“The mobilization turns families upside down at what is perhaps the most tense moment ever for Russian demographics, as the number of women of childbearing age has fallen by about a third over the past decade,” given the country’s overall population decline, Bloomberg reports. “While demographic trauma typically drags on for decades, the fallout from the invasion makes worst-case scenarios more likely — and much sooner than expected.”

Continuing the war in Ukraine and mobilization efforts until the end of next spring would be “disastrous” for Russia, says Moscow demographer Igor Efremov Bloomberg. It would likely drop the birth rate to 1 million between mid-2023 and mid-2024, and lower the fertility rate to 1.2 children per woman, a low mark that Russia only reached once in 1999-2000. “A fertility rate of 2.1 is required to keep the population stable without migration”, Bloomberg adds, and right now Russia is facing “immigrant brain drain” and serious questions about its “ability to attract labor from abroad.”

The war is bad for Ukraine too, isn’t it?

Yes — and like Russia, Ukraine was already suffering from demographic conditions before the invasion, wrote Lyman Stone, a research fellow at the conservative Institute for Family Studies, in March. “Both Russia and Ukraine have low fertility rates, but in recent years Russia has adopted pro-natal policies that have helped the country avoid extreme fertility declines,” while Ukraine was relatively little lacking in such policies when she was 15 Has struggled for years through war, political and economic upheaval.

Given Russia’s much larger population and less recent population decline, “Ukraine’s position relative to Russia is steadily eroding,” and “this trend will continue at an even greater rate in the future as differences in fertility rates between the two countries get bigger. ‘ predicted Stone. But “core demographics such as birth rates and migration rates,” while important, “are not destiny,” and Ukraine has “turned demographic decline into military rejuvenation” through coalition building and Ukrainians’ “strong willingness” to fight.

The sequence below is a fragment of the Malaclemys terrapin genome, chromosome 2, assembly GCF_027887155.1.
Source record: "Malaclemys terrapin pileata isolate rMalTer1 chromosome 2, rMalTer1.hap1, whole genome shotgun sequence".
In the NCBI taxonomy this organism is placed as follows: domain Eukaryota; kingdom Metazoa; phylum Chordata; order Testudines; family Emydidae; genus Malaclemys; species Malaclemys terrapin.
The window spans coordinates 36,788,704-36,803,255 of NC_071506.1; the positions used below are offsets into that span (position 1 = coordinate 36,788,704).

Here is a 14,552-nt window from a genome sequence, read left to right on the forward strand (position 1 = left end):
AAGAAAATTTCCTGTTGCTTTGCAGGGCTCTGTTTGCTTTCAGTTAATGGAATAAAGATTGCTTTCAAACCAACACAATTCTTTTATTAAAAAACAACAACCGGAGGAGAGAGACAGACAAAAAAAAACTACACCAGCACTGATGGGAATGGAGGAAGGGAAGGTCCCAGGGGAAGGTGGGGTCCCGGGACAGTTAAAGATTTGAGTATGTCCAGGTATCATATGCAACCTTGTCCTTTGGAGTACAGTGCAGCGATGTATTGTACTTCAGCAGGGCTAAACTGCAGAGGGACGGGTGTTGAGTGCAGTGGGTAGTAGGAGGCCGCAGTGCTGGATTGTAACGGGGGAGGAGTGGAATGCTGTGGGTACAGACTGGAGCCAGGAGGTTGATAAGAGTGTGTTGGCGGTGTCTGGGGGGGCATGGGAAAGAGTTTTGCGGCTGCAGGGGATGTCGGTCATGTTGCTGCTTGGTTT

Furthermore, if Russia succeeds in annexing significant parts of Ukraine, Putin will have succeeded in increasing Russia’s population – but he will also add Ukraine’s “unfavorable demographics” to his own problems, Bloomberg Remarks.

Could there be a post-war Russian baby boom?

It is possible. Sometimes wars “result in higher fertility,” as when “sudden bursts of conception” occur as men go into battle, Goble writes Eurasia Daily Monitor. “For example, monthly birth records from the 1940s clearly show that the baby boom in the US did not start when the GIs returned from the war, but when they went to war.” After the fighting stopped, he adds, ” wars can unleash a wave of nationalistic ideas that make people vulnerable to pro-birth ideas and policies, although so-called ‘surrogate fertility’ often prompts families to ‘react’ to high-victim events by having ‘surrogate’ children.’”